Not all of your time will be spent in the kitchen. In fact, you may be in the classroom weeks before you are allowed the opportunity to wield your own knife. Before you can cook, you must be instructed how.

Cooks and bakers have their own version of math, along with specialized classes to go with them. By the time you’re done you will know how to calculate the exact cost and selling price of a recipe within minutes.

A lot of the classes take place in the evening. I had classes my final semester that would start at three and not get out until ten or eleven in the evening. This mirrors the typical restaurant experience most students will end up at straight out of school.

In addition to your generals, math, and cooking classes, you will have to take at least one class dedicated to the front of the house. You’ll learn proper serving techniques and etiquette. About half of the people who dropped while I was in school dropped during this class.

It’s an awful lot of work, but it’s also a lot of fun.

Based off my experiences, there are disproportionately high levels of people who love musicals at culinary school in comparison the normal population. The rest of the class had very mixed reviews of our taste in music.

You get fed a lot of food, whether you want it or not. You have to taste everything you make. As you advance in your classes, you will want more than a taste of the gourmet meal you just prepared. The freshman fifteen is more like thirty in culinary school. Its easy to get carried away when so much is laid out in front of you.

In every class I attended, there was at least one student who was ridiculously slow paced on dish. Everyone hates that person. Don’t be that person. No one is allowed to leave class until all of the dishes are done.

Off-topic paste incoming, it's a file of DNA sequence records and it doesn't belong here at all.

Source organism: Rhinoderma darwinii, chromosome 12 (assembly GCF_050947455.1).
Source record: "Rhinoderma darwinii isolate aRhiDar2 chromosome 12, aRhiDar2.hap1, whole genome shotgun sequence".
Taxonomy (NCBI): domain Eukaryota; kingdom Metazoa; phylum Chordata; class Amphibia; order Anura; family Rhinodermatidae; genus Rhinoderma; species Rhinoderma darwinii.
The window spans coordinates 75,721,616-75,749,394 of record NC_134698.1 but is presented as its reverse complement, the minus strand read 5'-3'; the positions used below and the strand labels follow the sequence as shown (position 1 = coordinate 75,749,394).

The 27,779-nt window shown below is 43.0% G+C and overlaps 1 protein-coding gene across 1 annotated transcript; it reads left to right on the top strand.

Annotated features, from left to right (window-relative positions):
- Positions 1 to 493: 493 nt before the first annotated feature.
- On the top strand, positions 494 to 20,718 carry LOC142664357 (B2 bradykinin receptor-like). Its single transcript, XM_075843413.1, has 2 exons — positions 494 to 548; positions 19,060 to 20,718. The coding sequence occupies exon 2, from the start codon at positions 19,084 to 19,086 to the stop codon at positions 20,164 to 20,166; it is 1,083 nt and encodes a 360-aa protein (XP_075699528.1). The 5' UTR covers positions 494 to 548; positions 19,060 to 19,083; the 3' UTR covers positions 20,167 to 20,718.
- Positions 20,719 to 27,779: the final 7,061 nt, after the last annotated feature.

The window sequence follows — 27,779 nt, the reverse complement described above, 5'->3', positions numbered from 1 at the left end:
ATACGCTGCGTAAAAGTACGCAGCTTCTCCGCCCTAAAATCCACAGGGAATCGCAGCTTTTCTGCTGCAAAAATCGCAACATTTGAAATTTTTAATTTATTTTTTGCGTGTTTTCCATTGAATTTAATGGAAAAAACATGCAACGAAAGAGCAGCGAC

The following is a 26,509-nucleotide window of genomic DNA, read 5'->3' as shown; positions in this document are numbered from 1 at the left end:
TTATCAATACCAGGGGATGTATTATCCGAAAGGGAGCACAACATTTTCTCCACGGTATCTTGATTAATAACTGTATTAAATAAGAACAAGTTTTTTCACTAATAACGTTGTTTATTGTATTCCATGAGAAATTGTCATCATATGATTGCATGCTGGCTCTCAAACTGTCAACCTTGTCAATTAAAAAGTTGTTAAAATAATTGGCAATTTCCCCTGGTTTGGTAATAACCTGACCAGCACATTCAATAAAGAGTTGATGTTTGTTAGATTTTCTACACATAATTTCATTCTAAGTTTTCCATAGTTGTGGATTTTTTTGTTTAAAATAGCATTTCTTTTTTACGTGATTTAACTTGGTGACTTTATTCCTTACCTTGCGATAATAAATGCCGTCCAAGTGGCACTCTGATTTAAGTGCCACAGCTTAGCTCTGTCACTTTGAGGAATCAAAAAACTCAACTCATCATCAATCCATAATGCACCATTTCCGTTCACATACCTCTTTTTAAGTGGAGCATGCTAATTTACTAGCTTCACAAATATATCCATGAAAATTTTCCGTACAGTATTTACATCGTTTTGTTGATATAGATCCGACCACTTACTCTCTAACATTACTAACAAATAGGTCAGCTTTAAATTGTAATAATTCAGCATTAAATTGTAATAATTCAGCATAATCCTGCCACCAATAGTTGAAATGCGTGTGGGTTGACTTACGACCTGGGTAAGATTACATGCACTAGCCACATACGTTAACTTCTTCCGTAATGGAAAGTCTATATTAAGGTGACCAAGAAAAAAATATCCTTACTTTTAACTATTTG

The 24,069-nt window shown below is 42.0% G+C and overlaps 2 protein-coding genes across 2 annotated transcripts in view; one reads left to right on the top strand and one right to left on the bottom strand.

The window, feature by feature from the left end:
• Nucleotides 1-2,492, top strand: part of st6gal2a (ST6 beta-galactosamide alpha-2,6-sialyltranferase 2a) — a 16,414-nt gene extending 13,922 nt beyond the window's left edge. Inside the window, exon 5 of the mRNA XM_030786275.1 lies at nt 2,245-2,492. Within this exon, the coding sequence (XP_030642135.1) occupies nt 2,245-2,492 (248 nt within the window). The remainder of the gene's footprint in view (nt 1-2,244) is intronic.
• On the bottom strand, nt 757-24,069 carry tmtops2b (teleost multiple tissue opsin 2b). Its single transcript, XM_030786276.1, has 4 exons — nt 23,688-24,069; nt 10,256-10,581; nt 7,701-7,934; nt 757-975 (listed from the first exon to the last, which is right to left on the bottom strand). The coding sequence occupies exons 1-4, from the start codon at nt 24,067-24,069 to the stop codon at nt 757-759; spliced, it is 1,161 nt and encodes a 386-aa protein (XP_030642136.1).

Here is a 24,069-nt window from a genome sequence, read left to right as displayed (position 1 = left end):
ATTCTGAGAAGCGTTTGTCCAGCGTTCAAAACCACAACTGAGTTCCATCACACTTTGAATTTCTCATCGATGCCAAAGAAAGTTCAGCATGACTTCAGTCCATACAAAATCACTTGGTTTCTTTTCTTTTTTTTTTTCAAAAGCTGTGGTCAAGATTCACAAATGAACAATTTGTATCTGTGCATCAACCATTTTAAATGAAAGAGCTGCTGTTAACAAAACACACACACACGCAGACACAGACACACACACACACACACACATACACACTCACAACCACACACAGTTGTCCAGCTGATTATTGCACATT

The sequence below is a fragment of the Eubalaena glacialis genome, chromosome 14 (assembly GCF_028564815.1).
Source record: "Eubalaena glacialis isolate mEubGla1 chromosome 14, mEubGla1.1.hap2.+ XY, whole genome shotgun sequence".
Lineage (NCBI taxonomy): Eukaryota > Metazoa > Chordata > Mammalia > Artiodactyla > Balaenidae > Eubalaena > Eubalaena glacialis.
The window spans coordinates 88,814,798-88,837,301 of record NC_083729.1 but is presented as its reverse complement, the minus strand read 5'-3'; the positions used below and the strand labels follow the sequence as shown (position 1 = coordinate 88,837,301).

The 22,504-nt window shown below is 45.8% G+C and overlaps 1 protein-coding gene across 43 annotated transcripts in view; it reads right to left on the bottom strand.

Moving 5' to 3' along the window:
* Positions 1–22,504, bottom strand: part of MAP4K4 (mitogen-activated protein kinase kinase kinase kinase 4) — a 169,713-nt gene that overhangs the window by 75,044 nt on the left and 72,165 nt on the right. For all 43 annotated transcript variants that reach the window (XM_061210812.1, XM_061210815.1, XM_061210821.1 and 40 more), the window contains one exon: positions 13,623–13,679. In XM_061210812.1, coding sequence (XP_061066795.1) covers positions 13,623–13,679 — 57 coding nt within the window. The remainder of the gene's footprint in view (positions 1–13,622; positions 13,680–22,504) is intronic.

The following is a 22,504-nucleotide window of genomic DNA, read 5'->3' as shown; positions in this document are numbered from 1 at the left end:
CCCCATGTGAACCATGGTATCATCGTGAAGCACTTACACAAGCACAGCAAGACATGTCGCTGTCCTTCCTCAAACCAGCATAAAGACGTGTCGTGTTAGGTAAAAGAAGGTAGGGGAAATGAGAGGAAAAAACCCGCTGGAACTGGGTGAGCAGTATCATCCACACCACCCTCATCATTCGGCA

On the hardest days of class, I would frequently remind myself that I was paying to do this. Paying to scrub the floors, paying to pry burnt carrots out of the pan no one would claim ownership of, paying to go to class with an eight hour turn around and an hour drive. It was infuriating, but worth it in the end.

You get remarkably close with many of your classmates. They will become your therapists, your best friends, your life coach, and more. You’ll shed blood, sweat, and tears together. With how prone to knife accidents new cooks are, I mean that literally.

If you’ve never worked in a kitchen, they’re weird, for lack of better phrasing. You will almost undoubtedly hear someone singing a kids' song and end up letting out an explicative in the middle of it when they dump a little too much salt into their pot. (Mise en place, kids, mise en place.)

Some of these tips may make culinary school seem a bit unappealing, or even daunting, but if you’re passionate I promise it is worth it. For all I paid and all the work I put in, I would still do it again if I could do it over.

trade school
Mira Raney
Mira Raney
Read next: The Unconventional College Life
Mira Raney

writer, culinary wizard, wife, mom, and all-around nerd.